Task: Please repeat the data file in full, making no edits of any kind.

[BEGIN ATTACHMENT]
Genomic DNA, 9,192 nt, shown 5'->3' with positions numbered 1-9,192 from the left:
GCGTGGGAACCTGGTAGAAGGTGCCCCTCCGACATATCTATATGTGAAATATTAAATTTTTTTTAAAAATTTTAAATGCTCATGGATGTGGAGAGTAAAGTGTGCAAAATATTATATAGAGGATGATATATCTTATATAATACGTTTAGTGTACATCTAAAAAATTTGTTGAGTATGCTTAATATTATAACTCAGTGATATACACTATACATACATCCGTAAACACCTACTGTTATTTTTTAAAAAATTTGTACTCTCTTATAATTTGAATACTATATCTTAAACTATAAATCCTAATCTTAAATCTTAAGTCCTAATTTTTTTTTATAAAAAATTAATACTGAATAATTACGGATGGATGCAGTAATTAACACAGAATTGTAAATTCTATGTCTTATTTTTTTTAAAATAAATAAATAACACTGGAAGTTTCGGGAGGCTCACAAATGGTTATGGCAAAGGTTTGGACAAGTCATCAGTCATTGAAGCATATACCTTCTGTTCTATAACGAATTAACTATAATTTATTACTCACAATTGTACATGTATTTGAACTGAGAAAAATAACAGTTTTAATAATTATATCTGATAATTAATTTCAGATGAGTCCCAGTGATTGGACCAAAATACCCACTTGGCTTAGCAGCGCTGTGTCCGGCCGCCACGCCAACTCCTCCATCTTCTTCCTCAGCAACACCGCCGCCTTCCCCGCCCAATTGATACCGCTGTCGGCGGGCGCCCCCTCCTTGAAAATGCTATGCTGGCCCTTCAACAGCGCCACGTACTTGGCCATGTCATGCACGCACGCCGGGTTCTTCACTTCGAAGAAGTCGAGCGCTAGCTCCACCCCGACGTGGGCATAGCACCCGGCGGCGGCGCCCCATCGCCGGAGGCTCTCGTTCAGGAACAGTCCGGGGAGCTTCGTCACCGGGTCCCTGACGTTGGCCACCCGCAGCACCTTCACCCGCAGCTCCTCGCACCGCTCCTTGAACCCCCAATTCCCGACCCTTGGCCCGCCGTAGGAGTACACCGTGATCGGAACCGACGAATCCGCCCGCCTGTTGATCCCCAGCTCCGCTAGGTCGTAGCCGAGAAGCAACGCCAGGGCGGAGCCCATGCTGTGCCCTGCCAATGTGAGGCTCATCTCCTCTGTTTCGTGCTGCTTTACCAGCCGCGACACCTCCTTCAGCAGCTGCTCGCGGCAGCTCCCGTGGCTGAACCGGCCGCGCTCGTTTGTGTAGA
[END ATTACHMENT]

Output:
Genomic DNA, 9,192 nt, shown 5'->3' with positions numbered 1-9,192 from the left:
GCGTGGGAACCTGGTAGAAGGTGCCCCTCCGACATATCTATATGTGAAATATTAAATTTTTTTTAAAAATTTTAAATGCTCATGGATGTGGAGAGTAAAGTGTGCAAAATATTATATAGAGGATGATATATCTTATATAATACGTTTAGTGTACATCTAAAAAATTTGTTGAGTATGCTTAATATTATAACTCAGTGATATACACTATACATACATCCGTAAACACCTACTGTTATTTTTTAAAAAATTTGTACTCTCTTATAATTTGAATACTATATCTTAAACTATAAATCCTAATCTTAAATCTTAAGTCCTAATTTTTTTTTATAAAAAATTAATACTGAATAATTACGGATGGATGCAGTAATTAACACAGAATTGTAAATTCTATGTCTTATTTTTTTTAAAATAAATAAATAACACTGGAAGTTTCGGGAGGCTCACAAATGGTTATGGCAAAGGTTTGGACAAGTCATCAGTCATTGAAGCATATACCTTCTGTTCTATAACGAATTAACTATAATTTATTACTCACAATTGTACATGTATTTGAACTGAGAAAAATAACAGTTTTAATAATTATATCTGATAATTAATTTCAGATGAGTCCCAGTGATTGGACCAAAATACCCACTTGGCTTAGCAGCGCTGTGTCCGGCCGCCACGCCAACTCCTCCATCTTCTTCCTCAGCAACACCGCCGCCTTCCCCGCCCAATTGATACCGCTGTCGGCGGGCGCCCCCTCCTTGAAAATGCTATGCTGGCCCTTCAACAGCGCCACGTACTTGGCCATGTCATGCACGCACGCCGGGTTCTTCACTTCGAAGAAGTCGAGCGCTAGCTCCACCCCGACGTGGGCATAGCACCCGGCGGCGGCGCCCCATCGCCGGAGGCTCTCGTTCAGGAACAGTCCGGGGAGCTTCGTCACCGGGTCCCTGACGTTGGCCACCCGCAGCACCTTCACCCGCAGCTCCTCGCACCGCTCCTTGAACCCCCAATTCCCGACCCTTGGCCCGCCGTAGGAGTACACCGTGATCGGAACCGACGAATCCGCCCGCCTGTTGATCCCCAGCTCCGCTAGGTCGTAGCCGAGAAGCAACGCCAGGGCGGAGCCCATGCTGTGCCCTGCCAATGTGAGGCTCATCTCCTCTGTTTCGTGCTGCTTTACCAGCCGCGACACCTCCTTCAGCAGCTGCTCGCGGCAGCTCCCGTGGCTGAACCGGCCGCGCTCGTTTGTGTAGA